“We sell stuff, make money, have profits, but ultimately, it’s all around saving the bees and promoting the species,” Brian Deeley of Beverly Bees said. “We do a lot of outreach and training to both corporate audiences and schools, and this is where my wife and I will come up and do a presentation. We also do a lot of beekeeping lessons and workshops at my farm.”

One of the biggest ways the Somerville Winter Farmers Market has impacted people is through supporting the Supplemental Nutrition Assistance Program (SNAP), rendering the market more accessible to Somerville residents.

In addition, SNAP shoppers who purchase fruits and vegetables at the farmers market can receive financial incentives under the Healthy Incentives Program (HIP). According to WGBH, more than 770,000 people in Massachusetts currently receive SNAP benefits.

“When a SNAP customer is purchasing fresh fruits and vegetables directly from a farmer, they basically get a rebate,” Somerville Winter Farmers Market Manager Lea Ruscio said. “However much money they spend, up to their monthly limit, they will get immediately back on their [SNAP] card.”

The market also runs its own “SNAP match” program. When a SNAP customer spends money on their card, the market will match up to $10 weekly to make their money last longer, according to Ruscio.

“The SNAP match is totally funded by donations and merchandise sales — T-shirts, tote bags, posters,” Ruscio said. “All the proceeds go to the SNAP match and a couple people will donate either here or online to help their neighbors in need.”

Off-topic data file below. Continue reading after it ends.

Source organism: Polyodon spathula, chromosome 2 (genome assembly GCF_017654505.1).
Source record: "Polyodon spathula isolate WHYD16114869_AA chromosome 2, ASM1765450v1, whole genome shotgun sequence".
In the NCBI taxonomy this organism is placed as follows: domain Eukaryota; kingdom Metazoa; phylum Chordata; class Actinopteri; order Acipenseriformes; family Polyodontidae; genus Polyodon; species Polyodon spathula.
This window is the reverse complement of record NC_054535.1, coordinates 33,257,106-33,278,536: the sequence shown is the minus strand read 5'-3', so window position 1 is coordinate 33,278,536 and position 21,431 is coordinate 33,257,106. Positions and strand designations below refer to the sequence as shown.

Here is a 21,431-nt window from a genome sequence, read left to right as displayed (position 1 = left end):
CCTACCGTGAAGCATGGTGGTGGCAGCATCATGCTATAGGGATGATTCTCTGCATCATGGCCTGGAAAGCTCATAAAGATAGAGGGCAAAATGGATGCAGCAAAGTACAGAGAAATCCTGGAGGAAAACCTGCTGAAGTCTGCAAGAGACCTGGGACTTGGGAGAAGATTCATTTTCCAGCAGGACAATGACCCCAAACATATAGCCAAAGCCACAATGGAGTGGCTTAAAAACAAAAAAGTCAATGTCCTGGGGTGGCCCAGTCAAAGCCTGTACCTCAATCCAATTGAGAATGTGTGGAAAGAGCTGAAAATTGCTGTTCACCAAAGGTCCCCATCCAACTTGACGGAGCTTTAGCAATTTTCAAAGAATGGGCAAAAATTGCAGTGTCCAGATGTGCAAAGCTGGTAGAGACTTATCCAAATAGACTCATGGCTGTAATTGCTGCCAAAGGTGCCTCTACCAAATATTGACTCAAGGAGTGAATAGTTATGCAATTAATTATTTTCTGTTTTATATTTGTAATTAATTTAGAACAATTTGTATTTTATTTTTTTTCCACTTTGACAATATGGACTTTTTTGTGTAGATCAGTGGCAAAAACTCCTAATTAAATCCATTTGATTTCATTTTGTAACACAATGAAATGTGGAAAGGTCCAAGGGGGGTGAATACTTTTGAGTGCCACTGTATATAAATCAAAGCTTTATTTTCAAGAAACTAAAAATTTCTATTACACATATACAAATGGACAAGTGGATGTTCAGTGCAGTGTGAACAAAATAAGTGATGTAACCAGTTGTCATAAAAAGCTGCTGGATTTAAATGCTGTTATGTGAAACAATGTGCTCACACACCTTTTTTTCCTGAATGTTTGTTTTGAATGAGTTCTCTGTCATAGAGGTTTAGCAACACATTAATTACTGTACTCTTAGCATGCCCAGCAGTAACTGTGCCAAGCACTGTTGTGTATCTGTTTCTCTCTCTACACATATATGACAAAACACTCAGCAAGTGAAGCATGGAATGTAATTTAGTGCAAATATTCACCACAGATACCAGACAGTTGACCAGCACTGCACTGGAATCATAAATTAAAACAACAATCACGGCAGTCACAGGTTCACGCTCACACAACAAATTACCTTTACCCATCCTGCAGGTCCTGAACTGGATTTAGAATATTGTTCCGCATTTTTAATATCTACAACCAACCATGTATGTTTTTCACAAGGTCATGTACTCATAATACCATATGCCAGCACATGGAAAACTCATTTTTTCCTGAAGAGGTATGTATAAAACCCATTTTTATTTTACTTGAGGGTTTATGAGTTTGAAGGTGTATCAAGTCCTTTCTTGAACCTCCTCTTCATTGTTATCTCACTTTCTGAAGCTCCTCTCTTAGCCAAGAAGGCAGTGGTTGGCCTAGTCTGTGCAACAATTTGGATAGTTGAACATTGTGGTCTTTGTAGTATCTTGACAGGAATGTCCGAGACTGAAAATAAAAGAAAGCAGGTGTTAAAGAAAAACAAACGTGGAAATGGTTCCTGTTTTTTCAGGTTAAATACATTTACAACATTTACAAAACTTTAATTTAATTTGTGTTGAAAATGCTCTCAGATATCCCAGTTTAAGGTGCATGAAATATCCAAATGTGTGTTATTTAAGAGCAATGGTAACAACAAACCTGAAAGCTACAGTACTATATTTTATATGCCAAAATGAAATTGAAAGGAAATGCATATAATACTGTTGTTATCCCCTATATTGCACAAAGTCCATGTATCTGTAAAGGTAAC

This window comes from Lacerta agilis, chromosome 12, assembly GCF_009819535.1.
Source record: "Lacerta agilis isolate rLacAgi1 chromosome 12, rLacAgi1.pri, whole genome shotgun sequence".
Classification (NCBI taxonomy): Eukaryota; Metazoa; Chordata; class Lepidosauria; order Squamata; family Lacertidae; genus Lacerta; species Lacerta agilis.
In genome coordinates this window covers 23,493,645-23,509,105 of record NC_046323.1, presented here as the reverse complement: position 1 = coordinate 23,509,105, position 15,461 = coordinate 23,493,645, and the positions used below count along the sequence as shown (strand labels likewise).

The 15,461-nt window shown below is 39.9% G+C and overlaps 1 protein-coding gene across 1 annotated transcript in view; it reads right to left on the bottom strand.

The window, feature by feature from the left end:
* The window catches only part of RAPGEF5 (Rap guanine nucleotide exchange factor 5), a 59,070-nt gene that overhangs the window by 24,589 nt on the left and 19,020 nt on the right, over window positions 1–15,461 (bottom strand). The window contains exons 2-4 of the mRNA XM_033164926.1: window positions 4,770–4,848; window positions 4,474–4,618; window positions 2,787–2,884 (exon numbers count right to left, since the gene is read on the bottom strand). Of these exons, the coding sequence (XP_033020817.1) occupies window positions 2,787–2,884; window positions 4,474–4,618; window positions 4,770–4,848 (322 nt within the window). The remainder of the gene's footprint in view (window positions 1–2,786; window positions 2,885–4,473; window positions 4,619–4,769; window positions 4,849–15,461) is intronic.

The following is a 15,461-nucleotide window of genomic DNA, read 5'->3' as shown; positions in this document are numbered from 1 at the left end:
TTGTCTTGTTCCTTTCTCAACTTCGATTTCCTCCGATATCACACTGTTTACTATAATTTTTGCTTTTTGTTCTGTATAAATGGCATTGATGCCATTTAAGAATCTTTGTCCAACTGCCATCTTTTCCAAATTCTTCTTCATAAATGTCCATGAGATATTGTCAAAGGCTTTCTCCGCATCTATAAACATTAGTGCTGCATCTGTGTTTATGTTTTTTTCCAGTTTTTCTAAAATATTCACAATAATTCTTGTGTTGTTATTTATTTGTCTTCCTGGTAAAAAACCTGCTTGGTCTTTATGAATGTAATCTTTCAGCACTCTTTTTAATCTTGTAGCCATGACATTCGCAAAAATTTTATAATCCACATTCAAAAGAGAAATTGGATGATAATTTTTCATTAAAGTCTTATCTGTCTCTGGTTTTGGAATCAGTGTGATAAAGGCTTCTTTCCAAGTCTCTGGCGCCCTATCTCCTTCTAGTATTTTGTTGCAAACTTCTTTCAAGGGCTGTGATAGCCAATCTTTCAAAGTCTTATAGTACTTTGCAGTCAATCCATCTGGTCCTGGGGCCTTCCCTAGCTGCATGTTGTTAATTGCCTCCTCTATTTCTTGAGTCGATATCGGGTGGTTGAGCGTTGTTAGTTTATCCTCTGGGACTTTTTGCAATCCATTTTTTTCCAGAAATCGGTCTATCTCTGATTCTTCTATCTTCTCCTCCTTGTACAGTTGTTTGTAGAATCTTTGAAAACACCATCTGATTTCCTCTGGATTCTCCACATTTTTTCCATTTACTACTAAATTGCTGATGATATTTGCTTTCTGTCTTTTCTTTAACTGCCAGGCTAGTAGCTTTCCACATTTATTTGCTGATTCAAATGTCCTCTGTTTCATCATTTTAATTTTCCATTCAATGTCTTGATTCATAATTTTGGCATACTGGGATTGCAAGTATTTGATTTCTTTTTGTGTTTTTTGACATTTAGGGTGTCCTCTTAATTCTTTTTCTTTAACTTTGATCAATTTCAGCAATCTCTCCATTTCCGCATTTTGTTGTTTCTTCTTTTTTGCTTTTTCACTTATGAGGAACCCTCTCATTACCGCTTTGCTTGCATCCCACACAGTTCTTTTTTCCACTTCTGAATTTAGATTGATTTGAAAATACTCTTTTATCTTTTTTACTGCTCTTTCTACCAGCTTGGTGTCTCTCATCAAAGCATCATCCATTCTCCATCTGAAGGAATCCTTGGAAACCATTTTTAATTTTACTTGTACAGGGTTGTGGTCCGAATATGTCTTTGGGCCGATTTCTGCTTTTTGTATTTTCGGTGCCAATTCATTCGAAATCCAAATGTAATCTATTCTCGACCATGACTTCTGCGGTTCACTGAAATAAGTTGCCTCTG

Having these programs has proven to be game-changing for both customers and for farmers.

“I come here because they’re one of the only farmers markets during the winter and they accept HIP,” shopper Masoud Arshadi said.

Mike Pauplis from Apex Orchards in Shelburne, Mass., has noticed an increase in his profits and a “drastic” hike change in attendance since the market began accepting HIP.

“HIP has helped us a lot,” Pauplis said. “We’ve seen a bump in sales and there’s a massive influx of people that come in because of the program.”

According to Ruscio, these programs help the farmers as well.

“It’s also great to support people who need the most food assistance, but also helping the farmers as they keep things small, local and quality, but have to compete with a lot of big farming operations out of state,” Ruscio said.

Haskell noted what it is like to see the effects of these programs firsthand.

“As one of the larger HIP farms in the state, I’ve seen the effect of having people come up to me and telling me they’ve never eaten this much produce before,” Haskell said. “These are people that clearly have health conditions and are often times elderly and frail.”

At one point during the market, a bus arrives with elderly people from an adult day health center who are largely speaking languages other than English, filling the farmers market even more.

While the HIP program has been a factor of social change, Haskell believes there is still more to be achieved.

“I wish [HIP] was fully-funded all year. It would help me stabilize my plans … and then I could go back and expand my reach, without it being cut off every year at a certain time,” Haskell said.”There’s a pretty big disconnect between the people with six and seven figure salaries, local businesses and people on food stamps.”

Knowledge of the programs is another barrier that exists.

“It’s fantastic to get people, especially those with lower incomes, to eat healthy food and I think we need to spread that message,” Deeley said. “Certain communities know it and have embraced it, and other communities — they have no idea.”

At the end of the day, the Somerville Winter Farmers Market is a place that cultivates a sense of community, purpose and responsibility to help others.

“Know the people that make the food you put into your body, because ultimately, food is medicine,” Silvia said.